Syrah/Shiraz is a popular red wine known for its dark ruby color, full body and black fruit flavors. It requires a moderate to warm climate to ripen fully. High tannins and acidity are typical traits of this wine.
The climate affects its taste profile. The two main styles are Syrah from the “Old World” and Shiraz from the “New World”. When young is soft and fruity and becomes very complex and concentrated as it matures. You’ll find the finest bottles in the Rhône Valley in France.
Have you ever found yourself staring at many Syrah/Shiraz bottles wondering which one you would like best? Keep reading and you’ll find the answer and much more!
I’ve organized the content below in small sections to make it easy to read. I must confess I’m quite happy with the research and work done. As always wine tasting was my favorite part!😋
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Syrah/Shiraz Taste Profile
These are some of the most common aromas and flavors of Syrah/Shiraz.
Syrah/Shiraz Food Pairing
These are some food pairing suggestions for Syrah/Shiraz.
Serve and Store Syrah/Shiraz
Whilst for New World wine varietal labeling is used, e.g. Shiraz, for the French wines, under AOC rules , the name of the place is used, e.g. Hermitage.
To know which Syrah/Shiraz style you are about the drink, just look at the name on the label. Syrah will be the Old World style whilst Shiraz will be the New World style.
A little bit of Syrah/Shiraz history
How old and from where Syrah/Shiraz grape originated exactly is still a mystery. An ancient script from Pliny, dated AD 77, mentions a dark-skinned grape variety. The same description could though also fit for the Dureza grape . We though know that there’s a long documented history in the Rhone region in France. Today’s finest bottles are still from this area.
In the 1830s the grape arrived in Australia where it is now the most planted grape in the country. In early 2000, Syrah/Shiraz was estimated to be the world’s 7th most grown grape.
What does Syrah/Shiraz mean?
Yet another mystery in the Syrah/Shiraz saga. No one knows for sure. There are though two theories:
- It might be named after the Iranian city of Shiraz.
- It might be named after the Italian city of Syracuse, once a powerful city under the Greek domination in 400 BC.
Where does Syrah/Shiraz grow best?
Syrah/Shiraz gives its best in a moderate to cool climate, eg France: Rhône Valley. It is though as well cultivated in warm climates too, e.g. Australia.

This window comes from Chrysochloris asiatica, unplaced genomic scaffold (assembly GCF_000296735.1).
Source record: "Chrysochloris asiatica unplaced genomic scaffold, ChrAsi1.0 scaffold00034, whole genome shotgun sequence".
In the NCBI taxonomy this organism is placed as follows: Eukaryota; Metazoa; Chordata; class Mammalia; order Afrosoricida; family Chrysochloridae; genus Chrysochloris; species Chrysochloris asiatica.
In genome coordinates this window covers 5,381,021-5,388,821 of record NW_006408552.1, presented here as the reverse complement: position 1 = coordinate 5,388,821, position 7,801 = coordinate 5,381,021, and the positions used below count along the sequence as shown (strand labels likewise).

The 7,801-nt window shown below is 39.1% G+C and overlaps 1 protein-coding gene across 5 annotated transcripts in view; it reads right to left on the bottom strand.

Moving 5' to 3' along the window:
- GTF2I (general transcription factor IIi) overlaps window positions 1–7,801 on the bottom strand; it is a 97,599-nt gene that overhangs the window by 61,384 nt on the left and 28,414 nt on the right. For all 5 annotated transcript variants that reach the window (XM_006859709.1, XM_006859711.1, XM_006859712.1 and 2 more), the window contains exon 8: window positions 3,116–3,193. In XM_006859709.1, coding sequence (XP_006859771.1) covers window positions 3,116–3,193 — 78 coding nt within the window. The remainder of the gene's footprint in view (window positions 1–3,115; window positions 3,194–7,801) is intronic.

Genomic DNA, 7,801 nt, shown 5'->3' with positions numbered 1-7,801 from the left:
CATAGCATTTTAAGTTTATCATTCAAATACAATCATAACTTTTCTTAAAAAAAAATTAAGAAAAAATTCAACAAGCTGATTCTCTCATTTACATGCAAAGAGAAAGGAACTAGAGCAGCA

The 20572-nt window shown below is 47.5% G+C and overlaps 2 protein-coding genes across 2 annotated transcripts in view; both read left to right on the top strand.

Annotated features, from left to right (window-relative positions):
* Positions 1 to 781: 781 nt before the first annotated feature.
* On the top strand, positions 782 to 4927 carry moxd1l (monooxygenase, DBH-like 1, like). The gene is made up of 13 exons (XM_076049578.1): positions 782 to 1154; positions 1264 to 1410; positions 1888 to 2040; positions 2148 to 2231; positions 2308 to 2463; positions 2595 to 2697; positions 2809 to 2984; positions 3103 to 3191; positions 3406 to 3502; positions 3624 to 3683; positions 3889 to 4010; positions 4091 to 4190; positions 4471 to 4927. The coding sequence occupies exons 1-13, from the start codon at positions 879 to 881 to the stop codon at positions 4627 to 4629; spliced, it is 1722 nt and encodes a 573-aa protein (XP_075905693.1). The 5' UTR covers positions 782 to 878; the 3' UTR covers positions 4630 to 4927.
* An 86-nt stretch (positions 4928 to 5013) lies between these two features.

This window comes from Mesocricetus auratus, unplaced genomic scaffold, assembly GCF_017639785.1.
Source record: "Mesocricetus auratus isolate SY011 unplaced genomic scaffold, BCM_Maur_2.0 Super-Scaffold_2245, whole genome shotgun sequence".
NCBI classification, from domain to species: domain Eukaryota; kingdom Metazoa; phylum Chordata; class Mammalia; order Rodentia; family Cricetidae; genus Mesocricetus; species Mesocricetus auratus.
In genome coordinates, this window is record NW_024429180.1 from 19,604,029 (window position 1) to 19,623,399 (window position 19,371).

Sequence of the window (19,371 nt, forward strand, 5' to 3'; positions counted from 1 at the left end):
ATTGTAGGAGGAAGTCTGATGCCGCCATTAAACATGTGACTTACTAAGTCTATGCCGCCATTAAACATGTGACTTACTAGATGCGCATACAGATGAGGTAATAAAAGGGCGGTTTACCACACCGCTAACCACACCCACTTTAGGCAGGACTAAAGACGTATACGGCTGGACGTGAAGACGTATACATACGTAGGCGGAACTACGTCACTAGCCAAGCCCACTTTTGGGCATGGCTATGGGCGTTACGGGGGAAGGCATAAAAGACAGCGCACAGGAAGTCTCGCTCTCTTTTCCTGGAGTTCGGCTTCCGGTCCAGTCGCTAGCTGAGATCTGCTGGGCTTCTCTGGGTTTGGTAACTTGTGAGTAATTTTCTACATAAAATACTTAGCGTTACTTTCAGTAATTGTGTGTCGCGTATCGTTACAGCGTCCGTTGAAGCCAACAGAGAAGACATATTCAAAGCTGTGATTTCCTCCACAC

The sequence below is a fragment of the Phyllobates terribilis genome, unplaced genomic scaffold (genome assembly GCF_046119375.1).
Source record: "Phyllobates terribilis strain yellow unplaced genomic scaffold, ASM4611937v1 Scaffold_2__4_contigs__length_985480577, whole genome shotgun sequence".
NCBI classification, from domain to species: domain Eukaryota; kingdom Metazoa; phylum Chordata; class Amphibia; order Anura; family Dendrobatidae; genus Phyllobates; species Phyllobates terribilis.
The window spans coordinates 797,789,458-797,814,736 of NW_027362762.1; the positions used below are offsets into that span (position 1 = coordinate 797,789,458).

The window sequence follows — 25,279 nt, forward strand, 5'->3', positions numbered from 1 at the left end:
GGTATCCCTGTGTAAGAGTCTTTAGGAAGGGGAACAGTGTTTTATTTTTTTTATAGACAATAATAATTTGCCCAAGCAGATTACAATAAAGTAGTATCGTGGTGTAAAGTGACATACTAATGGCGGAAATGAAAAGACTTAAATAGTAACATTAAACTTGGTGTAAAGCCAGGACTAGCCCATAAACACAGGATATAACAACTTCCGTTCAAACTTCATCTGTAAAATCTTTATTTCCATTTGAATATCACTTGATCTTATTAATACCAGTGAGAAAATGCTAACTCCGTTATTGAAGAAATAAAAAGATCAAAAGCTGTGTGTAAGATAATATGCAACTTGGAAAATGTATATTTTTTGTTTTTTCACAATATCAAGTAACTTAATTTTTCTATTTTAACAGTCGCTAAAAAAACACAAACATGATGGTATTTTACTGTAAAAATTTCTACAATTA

When is the perfect event to drink Syrah/Shiraz?
If you have organized a BBQ or have been invited to one, Syrah/Shiraz is your best bet. It will complement perfectly with ribs, burgers, and any other braised or roasted meats.
What are the differences between Syrah vs Shiraz?
Syrah and Shiraz are two different names for the same grape that though produces different styles.
- Syrah is the name used in France and for the “Old World” wine style. It usually has higher acidity, higher tannins, herbaceous and earthy notes, moderate fruit components with tertiary smoke flavors.
- Shiraz is the name used in Australia and for the “New World” wine style. It usually is easier to drink with fewer tannins, higher in alcohol, intense black fruit aromas, with tertiary spice (black pepper) flavors.
Some curiosities about Syrah/Shiraz
- In France, the grapes used for the finest wines are still hand-picked. This is because they grow on very steep, stony slopes which give complex and peppery flavors. Examples are Côte Rotie, Hermitage and Northern Rhône.
- Hermitage is the wine that made Syrah famous in the world. It’s known for its excellence and it’s produced in France on a hill above Tain-l’Hermitage in the northern Rhône. “ça va sans dire”, i.e. it goes without saying, it’s one of the most expensive Syrah you can find.
- Have you ever heard about Petit Syrah? Just to confuse you a little more, this grape is not a little version of the Syrah. “Petit” means “small” in English, but it’s rather a descendant of the Syrah and Peloursin grape .
- Syrah/Shiraz is also used as blending grape and generally with Grenache grapes . Châteauneuf-du-Pape, Côtes du Rhône and Gigondas are typical examples.
What’s Syrah/Shiraz's typical price range?
Price can vary considerably and these are purely indicative prices. Like Pinot Noir, expect a higher price for certain areas in France. The good news though is that you can find in any case good entry-level Syrah at $20-$40 and Shiraz at $10-$30 a bottle.
- $10-$20 Chile and South Africa.
- $10-$30 Australia.
- $20-$40 California.
- $20-$40 Rhône Valley, Crozes-Hermitage, Saint Joseph.
- $200-$800 Côte Rotie and Hermitage. As always, if you have some spare cash you can try a Domaine Jean-Louis Chave Ermitage ‘Cuvee Cathelin’ for $8’000+.